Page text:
Modernising the Mental Health Act

Sophie Carruthers writes.

The Independent Review of the Mental Health published its final report, ‘Modernising the Mental Health Act: increasing choice, reducing compulsion’, in December 2018. Commissioned in late 2017 by then Prime Minister Theresa May, the Review, chaired by Professor Sir Simon Wessely, was set up to look at how the legislation in the Mental Health Act (1983) is used and how practice can improve. Having sought views from those with lived experience, their carers, and the full range of professionals who interact with the Act, the Review culminated in a published report of 154 recommendations, including four key principles that should underpin the reformed Act.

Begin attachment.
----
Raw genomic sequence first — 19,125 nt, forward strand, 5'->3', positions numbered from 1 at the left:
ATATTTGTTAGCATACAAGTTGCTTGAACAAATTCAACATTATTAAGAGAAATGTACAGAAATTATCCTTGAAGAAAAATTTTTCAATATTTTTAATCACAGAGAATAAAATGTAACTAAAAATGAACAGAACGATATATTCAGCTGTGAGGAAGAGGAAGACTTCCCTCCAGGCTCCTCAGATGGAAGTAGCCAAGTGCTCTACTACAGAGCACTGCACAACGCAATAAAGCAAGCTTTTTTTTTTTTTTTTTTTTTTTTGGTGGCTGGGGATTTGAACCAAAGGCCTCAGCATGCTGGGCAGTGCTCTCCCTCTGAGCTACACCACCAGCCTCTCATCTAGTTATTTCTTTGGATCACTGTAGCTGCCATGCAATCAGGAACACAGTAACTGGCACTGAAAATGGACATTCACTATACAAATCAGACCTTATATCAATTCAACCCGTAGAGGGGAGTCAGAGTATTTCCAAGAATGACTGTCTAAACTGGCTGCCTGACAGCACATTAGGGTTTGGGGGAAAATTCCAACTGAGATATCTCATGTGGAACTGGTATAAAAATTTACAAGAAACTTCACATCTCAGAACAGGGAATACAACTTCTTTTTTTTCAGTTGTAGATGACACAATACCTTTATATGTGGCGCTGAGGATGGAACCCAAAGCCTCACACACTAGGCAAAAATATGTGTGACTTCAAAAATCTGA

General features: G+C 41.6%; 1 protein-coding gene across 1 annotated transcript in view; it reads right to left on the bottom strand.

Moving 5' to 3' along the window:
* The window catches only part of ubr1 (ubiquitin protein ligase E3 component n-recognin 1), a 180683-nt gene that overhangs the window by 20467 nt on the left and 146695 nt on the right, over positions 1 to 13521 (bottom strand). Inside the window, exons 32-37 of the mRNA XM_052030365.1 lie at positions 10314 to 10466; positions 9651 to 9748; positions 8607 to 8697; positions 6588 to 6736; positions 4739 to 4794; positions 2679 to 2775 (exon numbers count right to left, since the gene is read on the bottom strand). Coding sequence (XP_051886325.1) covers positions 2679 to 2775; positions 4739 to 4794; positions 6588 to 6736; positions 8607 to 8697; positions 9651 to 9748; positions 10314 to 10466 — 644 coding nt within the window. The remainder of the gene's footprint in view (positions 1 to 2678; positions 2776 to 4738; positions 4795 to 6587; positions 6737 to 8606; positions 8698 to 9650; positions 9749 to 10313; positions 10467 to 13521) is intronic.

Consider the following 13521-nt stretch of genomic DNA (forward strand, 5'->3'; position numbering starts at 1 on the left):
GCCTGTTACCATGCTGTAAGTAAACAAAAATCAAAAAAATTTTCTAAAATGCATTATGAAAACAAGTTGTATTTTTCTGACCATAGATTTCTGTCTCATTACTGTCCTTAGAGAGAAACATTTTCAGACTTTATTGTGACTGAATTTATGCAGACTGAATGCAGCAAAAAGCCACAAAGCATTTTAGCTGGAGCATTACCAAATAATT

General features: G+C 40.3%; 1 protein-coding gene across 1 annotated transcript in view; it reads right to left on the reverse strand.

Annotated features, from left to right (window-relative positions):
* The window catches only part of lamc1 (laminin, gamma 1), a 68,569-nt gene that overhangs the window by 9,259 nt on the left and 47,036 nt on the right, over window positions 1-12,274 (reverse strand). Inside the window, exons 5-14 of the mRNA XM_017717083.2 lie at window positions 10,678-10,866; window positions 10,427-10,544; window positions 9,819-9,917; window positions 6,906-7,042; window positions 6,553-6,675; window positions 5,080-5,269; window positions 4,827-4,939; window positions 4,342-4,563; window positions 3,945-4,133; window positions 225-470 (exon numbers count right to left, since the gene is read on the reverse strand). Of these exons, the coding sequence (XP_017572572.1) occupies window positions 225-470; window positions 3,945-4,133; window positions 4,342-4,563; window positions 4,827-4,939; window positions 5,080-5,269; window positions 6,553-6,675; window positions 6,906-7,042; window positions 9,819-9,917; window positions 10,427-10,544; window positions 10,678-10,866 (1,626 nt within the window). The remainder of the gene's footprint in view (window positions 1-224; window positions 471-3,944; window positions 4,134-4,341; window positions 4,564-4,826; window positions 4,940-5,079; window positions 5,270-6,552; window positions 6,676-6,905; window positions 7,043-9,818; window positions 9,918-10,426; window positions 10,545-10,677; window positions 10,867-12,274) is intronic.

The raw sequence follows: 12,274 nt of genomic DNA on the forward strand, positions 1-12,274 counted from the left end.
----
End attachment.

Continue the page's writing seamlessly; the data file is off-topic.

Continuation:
The government have already committed to implementation of a number of recommendations and, in July, NHS England announced its Mental Health Implementation Plan outlining a substantial new investment in community mental health care. The government has recently set up a Mental Health Act Review Advisory Group to consider the Independent Review recommendations and a full response is expected by the end of the year.

I met with Kate King MBE, a service user, Dr Shubulade (Lade) Smith CBE, a Consultant Psychiatrist, and Dr John Taylor, a Consultant Psychologist, to discuss some of the key issues. Is a system based on deprivation of liberty still the appropriate way to support individuals experiencing serious mental illness? Why it is that so many service users feel a lack of dignity whilst under the Act? What are the challenges faced by staff working in this system? What needs to change?

Read our exchange on The Psychologist website at

Sophie Carruthers
PhD student
Institute of Psychiatry, Psychology and Neuroscience, King’s College London

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